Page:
HIST 399 : Selected Topics – Europe & Human Rights
This course will study how the concept of human rights developed in Europe from the 18th through the 20th centuries. It will approach the concept of Human Rights from a critical perspective, examining the benefits, limits, and contradictions inherent in it. Topics will include changing conceptions of punishment and torture, empathy and social conformity, women's rights as human rights, and critiques of the viability of human rights as a concept.
HIST 425: American Family in Historical Perspective
This course is devised as a survey of the family over the nation's first 400 years of existence. Course members will examine variations in the structure of the family, changes in the definition of the family and the forces which have wrought significant alterations in this most basic of social institutions, taking into consideration race, culture, and gender.
HIST 450 : European Social History
This course will explore major themes in Modern European Social History. We will not focus on the elites (kings, prime ministers, high-military command), nor the so-called power-brokers of 19th and 20th century Europe (wealthy capitalists, parliamentary politicians), but the majority of Europeans who lived their lives outside of high politics. To this end, we will explore ways in which everyday people sought to advance social and political reform as they engaged in the major issues of their time. The themes we will focus on include: imperialism, the rise of socialism and communism, and feminism.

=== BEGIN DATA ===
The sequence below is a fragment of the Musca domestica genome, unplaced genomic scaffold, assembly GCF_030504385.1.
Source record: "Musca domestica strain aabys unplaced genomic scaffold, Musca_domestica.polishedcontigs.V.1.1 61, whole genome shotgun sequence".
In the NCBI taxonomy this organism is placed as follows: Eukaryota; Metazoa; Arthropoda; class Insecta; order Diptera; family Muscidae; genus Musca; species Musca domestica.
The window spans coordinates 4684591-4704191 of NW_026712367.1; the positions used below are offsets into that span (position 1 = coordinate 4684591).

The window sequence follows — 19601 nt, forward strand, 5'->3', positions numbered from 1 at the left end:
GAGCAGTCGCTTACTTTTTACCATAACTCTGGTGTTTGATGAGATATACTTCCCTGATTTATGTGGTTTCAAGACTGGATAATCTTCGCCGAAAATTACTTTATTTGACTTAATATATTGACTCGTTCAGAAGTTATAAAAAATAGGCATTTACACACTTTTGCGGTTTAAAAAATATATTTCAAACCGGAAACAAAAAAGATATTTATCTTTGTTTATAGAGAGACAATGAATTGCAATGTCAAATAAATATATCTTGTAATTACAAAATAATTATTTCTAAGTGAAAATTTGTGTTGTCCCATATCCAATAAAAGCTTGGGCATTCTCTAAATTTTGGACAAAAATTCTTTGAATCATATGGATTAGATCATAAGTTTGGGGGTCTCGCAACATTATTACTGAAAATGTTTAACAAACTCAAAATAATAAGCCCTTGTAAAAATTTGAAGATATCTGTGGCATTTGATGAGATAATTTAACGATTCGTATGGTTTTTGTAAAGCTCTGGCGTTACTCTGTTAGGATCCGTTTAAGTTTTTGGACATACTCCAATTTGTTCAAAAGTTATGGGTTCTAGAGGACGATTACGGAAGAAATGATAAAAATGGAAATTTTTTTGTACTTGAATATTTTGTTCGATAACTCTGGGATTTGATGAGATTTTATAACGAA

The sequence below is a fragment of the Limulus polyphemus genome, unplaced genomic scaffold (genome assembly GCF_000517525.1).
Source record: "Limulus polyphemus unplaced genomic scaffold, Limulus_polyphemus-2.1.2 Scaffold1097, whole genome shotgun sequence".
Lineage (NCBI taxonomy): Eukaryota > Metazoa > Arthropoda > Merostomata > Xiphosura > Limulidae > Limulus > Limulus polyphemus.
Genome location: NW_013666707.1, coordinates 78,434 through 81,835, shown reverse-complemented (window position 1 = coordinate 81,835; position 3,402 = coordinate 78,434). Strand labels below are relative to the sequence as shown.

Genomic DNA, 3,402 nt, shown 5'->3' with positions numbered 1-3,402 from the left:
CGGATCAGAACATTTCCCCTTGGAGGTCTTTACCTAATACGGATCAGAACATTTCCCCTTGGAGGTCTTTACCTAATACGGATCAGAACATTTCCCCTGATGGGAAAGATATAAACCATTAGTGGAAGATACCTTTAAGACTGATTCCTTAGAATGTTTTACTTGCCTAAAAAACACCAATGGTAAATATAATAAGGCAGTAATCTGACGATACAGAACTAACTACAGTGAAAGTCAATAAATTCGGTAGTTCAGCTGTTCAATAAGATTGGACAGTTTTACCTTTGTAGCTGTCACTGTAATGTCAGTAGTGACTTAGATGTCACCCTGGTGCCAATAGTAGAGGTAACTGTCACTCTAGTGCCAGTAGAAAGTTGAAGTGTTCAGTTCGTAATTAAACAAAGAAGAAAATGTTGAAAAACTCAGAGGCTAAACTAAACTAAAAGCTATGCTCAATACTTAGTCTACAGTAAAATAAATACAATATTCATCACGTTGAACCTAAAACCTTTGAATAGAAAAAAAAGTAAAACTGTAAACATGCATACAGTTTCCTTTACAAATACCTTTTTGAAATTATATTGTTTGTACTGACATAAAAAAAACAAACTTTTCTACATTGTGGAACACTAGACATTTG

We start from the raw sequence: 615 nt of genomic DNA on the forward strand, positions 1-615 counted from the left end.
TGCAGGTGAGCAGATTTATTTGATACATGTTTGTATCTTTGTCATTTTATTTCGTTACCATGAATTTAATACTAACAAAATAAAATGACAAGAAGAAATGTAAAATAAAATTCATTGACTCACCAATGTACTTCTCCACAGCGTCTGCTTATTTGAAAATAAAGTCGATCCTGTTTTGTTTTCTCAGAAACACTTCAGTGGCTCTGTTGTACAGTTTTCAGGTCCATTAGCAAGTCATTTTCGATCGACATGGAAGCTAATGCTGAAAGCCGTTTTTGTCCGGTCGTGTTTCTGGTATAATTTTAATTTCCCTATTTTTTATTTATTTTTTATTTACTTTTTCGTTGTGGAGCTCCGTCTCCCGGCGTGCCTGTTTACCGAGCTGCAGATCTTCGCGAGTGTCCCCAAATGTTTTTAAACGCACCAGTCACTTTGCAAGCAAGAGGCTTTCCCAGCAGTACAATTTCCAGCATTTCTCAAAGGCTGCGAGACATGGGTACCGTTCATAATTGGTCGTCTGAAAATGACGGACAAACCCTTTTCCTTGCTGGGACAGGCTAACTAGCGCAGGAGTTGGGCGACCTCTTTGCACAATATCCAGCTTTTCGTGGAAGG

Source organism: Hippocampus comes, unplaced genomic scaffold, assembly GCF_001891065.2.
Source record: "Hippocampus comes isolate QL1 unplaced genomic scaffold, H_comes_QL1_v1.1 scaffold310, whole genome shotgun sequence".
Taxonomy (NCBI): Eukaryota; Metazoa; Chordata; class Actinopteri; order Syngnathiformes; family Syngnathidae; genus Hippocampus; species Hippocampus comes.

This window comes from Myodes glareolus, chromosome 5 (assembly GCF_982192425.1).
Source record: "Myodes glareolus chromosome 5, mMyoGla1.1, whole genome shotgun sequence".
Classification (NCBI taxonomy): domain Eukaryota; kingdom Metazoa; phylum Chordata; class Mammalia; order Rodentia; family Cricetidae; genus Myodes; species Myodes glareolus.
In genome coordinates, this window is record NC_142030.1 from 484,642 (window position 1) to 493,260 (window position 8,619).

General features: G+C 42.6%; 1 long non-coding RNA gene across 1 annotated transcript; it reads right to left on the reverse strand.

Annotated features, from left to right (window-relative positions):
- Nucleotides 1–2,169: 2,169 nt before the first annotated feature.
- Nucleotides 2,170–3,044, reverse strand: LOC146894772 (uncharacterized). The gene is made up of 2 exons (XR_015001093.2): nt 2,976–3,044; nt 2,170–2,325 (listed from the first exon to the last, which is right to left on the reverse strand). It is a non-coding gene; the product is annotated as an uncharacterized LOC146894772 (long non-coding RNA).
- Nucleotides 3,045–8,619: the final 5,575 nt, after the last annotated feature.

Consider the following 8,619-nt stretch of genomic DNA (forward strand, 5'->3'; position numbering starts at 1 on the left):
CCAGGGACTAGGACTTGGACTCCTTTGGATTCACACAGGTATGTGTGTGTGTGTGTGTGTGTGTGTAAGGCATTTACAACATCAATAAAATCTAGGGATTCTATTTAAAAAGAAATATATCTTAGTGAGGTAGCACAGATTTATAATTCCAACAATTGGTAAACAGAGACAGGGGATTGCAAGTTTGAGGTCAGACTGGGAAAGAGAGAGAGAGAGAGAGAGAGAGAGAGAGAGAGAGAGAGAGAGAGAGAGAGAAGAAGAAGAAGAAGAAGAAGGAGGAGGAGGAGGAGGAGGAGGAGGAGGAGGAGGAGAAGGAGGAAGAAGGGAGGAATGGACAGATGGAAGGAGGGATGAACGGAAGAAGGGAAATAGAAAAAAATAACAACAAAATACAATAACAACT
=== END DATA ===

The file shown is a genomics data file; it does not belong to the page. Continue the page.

HON 291 : Traveling Under Cover - Western Women's Journeys to the Middle East
This course will look at the changing and historical configuration of Western women’s experiences in the Middle East. From Mary Kingsley to Gertrude Bell as British Adventure Travelers, Elizabeth Fernea Warnock and Judith Caesar’s explorations as researchers and educators, and finally Sensational writers like Betty Mahmoody or Jessica Lynch, these stories have fascinated us for centuries. What does a modern world look like, how does modernity come into existence and how do women’s lives (Western and Eastern) shape our understanding of global politics today?
HUM 212: Integrated Cultural Experience
This course seeks to examine human concerns and motivations through the examination of artistic and cultural expressions. Students will attend and analyze various types of cultural events, including dramatic productions, art shows, films, and music concerts to examine the subtext of the human condition. They will also study texts in which authors present philosophies regarding the nature of art and importance of particular mediums (poetry, visual arts, film, etc.) in voicing personal and social concerns. In addition, students will study the philosophy of philanthropy by researching and gaining personal experience in a community service activity.
IS 419: Indigenous Identities
This course looks at issues of indigenous identity: how do people define themselves and others, and what criteria do they use to construct, invent, and imagine their identities? The course focuses on North America, but also looks at global indigenous identities.
LANG 480 - Capstone: Global Connections
Open to majors and non-majors. Literature, linguistics and/or culture course organized by genre, movement, topic or period with a focus on promoting complex engagement with the subject through in-depth analytical writing and discussion. Taught in English
NORW 350: Norwegian Culture: Masculinities and Men's Narratives
Taught in English. Open to non-majors. A systematic analysis of Norwegian culture through the centuries. Repeatable when topics vary.
NORW 403: Great Literary Works of Norway
This course explores the plays of Henrik Ibsen (1828-1906), said to be the most frequently performed dramatist in the world after Shakespeare. Ibsen used the theater to uncover the dark sides of upper class society; his plays probed taboo topics such as incest, STDs, deceit, forgery, manipulation, hypocrisy, and much more. Taught in English, students of the course will engage with the social and literary implications of Ibsen’s central plays. No prerequisites. The course is open to all students and is taught in English.